A Woman of Mexico
Maggie Van Ostrand
Living in New York and Los Angeles, while good for one's metabolism, is not that
great for one's patience. Who has time to stop and smell the roses? Who stops?
Who smells? What roses?|
When I moved to Ajijic in 1995, I assumed qualities
like honesty, integrity, kindness, patience and, above all, respect, would be
restored by osmosis. Instead, they were restored by Josefina.
was housekeeper at the hacienda I was to rent for several years. At first I was
intimidated, never having had a fulltime housekeeper before. She was nothing like
the weekly cleaning woman who cared for my Hollywood home while I toiled in the
madcap world of television.
Josefina, whose skin was the color of a chocolate
malted if you mixed some sunshine into it, wore a spotless, white apron over what
my mother called a "housedress." The apron had little pink and yellow green-leafed
flowers in the corners which, I later learned, she had embroidered herself.
She blushed at my "How do you do?" accompanied by my hand extended for a
shake which would not, could not, be forthcoming, and lowered her eyes demurely.
"Buenos Dias, Señora," she murmured, "What can I do for you this day?"
I incorrectly felt that I had offended her, but that was my ignorance of Mexican
ways. In Josefina's culture, it would have been improper for her to show such
easy familiarity with a stranger. That's the U.S. manner, and I was not in the
Slowly, both by her example and my observations, I learned to adjust
to Mexican culture. I came to understand these generous people. It is we who are
difficult to comprehend. It is, after all, Mexico, a country in which we were
not born but rather choose to live.
Why choose a colonial village for
its obvious charm and beauty, and then complain because our heels catch in the
cobblestones? We can learn to walk on cobblestones and to wear sensible shoes.
Josefina walks on cobblestones, and so can I.
Why crab about the narrow
streets, yet continue to drive giant SUVs into Mexico and end up parking half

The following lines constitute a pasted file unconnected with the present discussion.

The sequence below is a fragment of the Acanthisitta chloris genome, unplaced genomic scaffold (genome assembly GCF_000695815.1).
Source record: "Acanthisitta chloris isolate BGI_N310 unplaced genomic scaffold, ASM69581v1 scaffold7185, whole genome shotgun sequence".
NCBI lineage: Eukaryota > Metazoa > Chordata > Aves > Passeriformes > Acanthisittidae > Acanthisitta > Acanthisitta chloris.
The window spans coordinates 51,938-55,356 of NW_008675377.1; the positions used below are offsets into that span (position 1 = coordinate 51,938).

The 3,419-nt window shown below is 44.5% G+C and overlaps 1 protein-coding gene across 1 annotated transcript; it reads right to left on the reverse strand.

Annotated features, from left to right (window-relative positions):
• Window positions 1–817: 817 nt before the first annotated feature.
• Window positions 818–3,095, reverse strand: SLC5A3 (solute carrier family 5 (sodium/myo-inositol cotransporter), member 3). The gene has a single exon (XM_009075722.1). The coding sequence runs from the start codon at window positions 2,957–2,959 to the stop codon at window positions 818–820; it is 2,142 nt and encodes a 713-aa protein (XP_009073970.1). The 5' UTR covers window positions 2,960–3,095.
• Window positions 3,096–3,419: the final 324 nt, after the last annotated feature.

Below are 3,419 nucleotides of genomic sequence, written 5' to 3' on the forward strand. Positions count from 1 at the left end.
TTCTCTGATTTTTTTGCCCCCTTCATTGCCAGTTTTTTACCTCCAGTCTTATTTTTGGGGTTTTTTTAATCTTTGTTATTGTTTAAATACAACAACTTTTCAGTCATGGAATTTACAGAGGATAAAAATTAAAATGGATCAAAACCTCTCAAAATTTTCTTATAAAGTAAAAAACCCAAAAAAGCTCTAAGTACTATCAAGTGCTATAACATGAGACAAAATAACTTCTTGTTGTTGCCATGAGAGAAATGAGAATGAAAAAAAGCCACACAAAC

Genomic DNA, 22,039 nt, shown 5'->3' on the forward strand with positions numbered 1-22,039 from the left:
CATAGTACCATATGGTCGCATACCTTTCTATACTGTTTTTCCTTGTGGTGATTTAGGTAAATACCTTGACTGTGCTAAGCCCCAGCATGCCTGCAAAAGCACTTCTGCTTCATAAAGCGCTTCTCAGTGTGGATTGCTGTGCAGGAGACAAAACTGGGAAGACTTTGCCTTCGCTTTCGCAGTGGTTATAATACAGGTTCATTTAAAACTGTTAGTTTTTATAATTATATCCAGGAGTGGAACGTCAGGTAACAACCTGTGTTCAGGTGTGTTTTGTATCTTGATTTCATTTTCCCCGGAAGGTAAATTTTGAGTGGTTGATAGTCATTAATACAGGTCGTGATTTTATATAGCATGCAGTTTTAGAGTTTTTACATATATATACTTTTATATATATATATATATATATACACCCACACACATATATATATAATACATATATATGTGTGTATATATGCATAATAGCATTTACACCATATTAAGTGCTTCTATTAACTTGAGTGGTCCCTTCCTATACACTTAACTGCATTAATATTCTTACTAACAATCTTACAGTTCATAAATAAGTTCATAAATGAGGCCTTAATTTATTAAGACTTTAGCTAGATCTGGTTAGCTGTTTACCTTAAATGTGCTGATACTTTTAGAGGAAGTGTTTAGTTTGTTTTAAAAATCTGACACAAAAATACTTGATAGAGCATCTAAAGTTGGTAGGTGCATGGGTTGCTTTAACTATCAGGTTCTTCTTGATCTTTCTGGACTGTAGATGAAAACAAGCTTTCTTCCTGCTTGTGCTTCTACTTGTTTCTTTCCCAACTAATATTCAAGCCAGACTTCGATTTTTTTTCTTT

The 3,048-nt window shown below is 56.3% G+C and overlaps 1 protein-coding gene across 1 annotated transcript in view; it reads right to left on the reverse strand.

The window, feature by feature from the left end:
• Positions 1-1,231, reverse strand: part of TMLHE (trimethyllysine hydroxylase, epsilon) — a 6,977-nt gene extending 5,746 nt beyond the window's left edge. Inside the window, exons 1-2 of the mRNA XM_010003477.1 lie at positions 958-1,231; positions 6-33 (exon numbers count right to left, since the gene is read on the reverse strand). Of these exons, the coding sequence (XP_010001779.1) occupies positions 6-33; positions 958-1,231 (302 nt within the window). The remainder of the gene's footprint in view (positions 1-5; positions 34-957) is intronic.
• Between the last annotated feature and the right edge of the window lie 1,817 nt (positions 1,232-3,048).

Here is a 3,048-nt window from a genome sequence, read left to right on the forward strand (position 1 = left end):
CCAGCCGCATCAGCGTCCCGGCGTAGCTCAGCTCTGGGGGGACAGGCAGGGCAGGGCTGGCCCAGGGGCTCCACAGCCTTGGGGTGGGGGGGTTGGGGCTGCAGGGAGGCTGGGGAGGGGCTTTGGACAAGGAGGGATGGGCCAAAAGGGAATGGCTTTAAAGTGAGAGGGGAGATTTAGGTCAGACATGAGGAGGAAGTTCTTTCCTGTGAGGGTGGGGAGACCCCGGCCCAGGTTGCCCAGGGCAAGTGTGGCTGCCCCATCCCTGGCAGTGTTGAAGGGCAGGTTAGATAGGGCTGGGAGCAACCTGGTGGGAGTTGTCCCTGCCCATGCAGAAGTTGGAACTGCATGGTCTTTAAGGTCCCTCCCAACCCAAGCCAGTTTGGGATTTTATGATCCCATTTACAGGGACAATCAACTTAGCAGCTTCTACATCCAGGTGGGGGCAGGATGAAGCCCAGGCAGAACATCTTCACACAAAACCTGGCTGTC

on the sidewalk? Why overlook the fun of riding in lopsided buses where people
gaily chatter and sometimes play guitars. Josefina rides the bus and so can I.
The wondrous sights within and without the bus have unexpected rewards, like
the little Mexican boy who knelt on his seat in front, facing me. He grinned and
pointed to the words printed on his T-shirt: "I am an American." I'd be pleased
to wear a T-shirt that says, "I am a Mexican."
On busses, everyone, seemingly
without exception, says "Gracias" to the driver upon debarking. How courteous
and respectful is that and when did we stop doing it in the U.S?
never forget sitting next to Josefina and spying a very large, odd looking bird
in the empty lot our bus was passing. I asked Josefina, "What kind of bird is
that? I never saw such a wrinkled, ugly little face and that black ruff around
it is totally out of proportion." She giggled behind her hand and could barely
get out the words, "Oh Señora, that is the back side of a turkey and he is bending
over to reach the corn on the ground."
Josefina never made fun of me
when I inadvertently butchered her language, but patiently and softly corrected
me until I got it right. I tutored her youngest son in English and, when he inadvertently
butchered my language, I patiently and softly corrected him until he got it right.
If Josefina can do it, so can I.
She is also one of the world's great
cooks, though she seems unaware of it. At the Chapala newsstand, I bought two
artfully illustrated Frida Kahlo cookbooks, one in English for me and the same
one in Spanish for Josefina. When entertaining, I had only to point to a beautiful
photograph in my book, than I saw it in living color on the dinner table that
very night. She told me how much she enjoyed trying new dishes. SHE enjoyed it?
Invariably, the husbands of my guests trailed Josefina back into the kitchen,
drooling, and begging her to leave her husband and come away with them. They all
Speaking of love, not since Lana Turner's fallen lipstick
rolled across the floor stopping at the feet of newly arrived drifter, John Garfield,
in "The Postman Always Rings Twice," have I witnessed anything as romantic as
Josefina's relationship with her husband, Enriquez, the gardener.
the evening of their 27th wedding anniversary, she invited me to join her and
we sat outside on a pair of stiff chairs. Three crisply-dressed mustachioed men
in sombreros entered the yard, deftly plucking their guitar strings. As they serenaded
Josefina by lustily singing "Cielito Lindo" and "Mi Secreto Amor," Enriquez, dressed
all in black, silver belt buckle glinting in the moonlight, shyly walked out from
behind them. In his hand he clutched one magnificent red rose. He handed it to
No naked film stars writhing about on a movie screen can equal
that scene for romance.
When you figure out why, when we leave our mother
countries to live in the paradise known as Mexico, we want to change it into the
place we just left, please let me know.
In the meantime, when in Mexico,
do as the Mexicans do. Josefina does it, and so can I.
Copyright Maggie Van Ostrand
Balloon In Cactus" 2003 Column